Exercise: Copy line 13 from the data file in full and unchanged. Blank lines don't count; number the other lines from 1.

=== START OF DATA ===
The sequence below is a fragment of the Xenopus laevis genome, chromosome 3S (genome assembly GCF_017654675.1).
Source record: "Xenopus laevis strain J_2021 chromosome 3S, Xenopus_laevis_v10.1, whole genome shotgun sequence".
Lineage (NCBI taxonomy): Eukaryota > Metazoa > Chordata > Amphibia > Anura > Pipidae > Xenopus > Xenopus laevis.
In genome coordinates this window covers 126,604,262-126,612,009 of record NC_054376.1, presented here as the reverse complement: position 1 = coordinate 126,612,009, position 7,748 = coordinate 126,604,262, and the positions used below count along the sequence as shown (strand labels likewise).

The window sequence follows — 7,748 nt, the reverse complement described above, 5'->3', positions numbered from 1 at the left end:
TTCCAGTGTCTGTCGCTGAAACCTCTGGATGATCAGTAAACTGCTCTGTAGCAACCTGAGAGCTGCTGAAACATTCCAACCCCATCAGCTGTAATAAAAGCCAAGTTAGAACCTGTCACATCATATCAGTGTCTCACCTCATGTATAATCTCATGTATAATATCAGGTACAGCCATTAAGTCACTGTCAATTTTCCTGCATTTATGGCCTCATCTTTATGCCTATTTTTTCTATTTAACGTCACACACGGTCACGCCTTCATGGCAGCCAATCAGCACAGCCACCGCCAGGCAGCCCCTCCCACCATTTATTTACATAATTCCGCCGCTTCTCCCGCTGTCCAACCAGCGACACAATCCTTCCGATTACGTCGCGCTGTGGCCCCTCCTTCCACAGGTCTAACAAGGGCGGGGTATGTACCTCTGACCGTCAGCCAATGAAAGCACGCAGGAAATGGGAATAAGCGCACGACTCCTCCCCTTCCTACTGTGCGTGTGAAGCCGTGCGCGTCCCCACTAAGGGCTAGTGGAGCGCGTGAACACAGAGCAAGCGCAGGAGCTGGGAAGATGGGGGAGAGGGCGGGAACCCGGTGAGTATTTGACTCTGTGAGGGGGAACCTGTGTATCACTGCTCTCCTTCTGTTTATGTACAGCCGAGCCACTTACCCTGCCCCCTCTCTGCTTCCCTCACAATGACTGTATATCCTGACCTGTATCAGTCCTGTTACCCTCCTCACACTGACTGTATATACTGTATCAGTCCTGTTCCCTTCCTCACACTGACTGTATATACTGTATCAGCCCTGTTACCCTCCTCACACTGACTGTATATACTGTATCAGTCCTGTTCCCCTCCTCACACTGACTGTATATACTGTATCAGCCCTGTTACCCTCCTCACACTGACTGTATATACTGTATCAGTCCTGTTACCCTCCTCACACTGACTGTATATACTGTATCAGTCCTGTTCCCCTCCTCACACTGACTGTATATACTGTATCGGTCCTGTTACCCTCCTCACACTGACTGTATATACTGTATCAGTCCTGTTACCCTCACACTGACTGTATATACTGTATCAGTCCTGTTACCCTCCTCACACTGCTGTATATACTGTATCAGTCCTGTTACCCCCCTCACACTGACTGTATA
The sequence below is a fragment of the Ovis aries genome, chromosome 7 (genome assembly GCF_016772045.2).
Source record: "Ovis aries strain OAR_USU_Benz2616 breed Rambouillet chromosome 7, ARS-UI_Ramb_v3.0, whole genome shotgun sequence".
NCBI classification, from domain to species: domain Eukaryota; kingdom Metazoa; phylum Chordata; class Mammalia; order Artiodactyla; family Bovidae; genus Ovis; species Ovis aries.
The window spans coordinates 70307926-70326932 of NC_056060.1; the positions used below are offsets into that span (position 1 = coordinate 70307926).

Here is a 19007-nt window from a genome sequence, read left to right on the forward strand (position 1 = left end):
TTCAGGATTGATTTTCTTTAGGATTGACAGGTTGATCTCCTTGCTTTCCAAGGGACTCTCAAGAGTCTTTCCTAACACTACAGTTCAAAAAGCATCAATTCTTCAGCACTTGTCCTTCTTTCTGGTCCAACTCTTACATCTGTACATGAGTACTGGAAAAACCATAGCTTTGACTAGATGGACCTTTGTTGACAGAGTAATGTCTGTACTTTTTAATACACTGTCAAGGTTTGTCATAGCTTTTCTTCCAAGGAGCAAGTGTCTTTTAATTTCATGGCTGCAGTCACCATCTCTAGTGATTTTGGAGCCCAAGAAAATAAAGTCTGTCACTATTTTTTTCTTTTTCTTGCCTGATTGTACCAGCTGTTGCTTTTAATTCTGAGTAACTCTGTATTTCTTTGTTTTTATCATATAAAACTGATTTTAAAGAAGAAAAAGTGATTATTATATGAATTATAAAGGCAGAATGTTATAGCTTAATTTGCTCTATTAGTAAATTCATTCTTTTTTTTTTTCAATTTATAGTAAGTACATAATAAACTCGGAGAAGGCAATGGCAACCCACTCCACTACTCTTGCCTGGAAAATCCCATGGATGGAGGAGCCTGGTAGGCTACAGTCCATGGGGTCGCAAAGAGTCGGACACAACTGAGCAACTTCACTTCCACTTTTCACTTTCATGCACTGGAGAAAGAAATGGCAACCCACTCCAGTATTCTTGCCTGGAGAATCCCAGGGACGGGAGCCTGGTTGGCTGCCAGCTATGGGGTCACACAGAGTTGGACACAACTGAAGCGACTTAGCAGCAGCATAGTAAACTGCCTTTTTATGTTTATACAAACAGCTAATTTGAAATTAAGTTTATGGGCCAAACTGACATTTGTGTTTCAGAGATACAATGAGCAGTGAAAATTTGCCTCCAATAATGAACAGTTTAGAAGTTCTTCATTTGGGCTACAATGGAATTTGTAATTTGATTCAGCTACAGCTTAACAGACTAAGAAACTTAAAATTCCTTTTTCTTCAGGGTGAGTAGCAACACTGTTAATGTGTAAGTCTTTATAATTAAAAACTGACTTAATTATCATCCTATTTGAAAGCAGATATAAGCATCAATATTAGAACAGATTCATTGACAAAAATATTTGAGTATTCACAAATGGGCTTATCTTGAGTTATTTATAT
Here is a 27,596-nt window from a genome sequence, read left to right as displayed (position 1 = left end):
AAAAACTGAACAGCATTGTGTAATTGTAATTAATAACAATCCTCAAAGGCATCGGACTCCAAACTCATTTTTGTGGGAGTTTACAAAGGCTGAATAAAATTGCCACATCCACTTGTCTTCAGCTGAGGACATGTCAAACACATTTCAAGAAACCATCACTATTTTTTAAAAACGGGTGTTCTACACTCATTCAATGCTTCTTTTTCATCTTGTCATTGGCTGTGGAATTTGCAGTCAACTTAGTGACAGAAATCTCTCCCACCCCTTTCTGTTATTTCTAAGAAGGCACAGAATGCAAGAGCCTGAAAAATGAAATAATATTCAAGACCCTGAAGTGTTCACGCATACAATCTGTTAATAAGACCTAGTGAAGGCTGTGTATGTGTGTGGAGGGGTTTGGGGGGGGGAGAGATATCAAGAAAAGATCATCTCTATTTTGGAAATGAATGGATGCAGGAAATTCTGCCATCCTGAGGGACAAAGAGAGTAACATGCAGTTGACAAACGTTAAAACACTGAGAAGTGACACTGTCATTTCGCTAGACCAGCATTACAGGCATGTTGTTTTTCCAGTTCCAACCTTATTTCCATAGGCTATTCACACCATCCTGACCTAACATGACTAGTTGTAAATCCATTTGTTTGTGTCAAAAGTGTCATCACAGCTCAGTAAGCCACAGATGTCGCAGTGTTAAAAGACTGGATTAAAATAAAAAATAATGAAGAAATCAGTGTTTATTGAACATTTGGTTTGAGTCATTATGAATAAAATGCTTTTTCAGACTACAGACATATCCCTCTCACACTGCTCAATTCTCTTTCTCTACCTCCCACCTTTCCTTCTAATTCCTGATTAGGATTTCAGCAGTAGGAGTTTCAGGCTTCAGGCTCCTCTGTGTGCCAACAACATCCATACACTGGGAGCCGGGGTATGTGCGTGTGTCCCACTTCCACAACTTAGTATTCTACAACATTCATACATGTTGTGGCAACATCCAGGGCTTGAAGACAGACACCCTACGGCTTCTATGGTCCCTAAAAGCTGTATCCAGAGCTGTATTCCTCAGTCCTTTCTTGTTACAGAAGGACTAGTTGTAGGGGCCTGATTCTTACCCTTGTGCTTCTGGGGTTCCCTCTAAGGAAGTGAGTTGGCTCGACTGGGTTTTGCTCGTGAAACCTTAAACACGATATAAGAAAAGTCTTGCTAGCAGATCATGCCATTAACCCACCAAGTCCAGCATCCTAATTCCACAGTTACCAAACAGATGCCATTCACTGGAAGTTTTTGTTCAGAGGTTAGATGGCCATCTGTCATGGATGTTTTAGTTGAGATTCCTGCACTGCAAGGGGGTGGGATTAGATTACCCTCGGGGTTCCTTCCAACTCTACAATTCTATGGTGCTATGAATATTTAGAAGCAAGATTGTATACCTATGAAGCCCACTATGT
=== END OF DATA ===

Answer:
Here is a 27,596-nt window from a genome sequence, read left to right as displayed (position 1 = left end):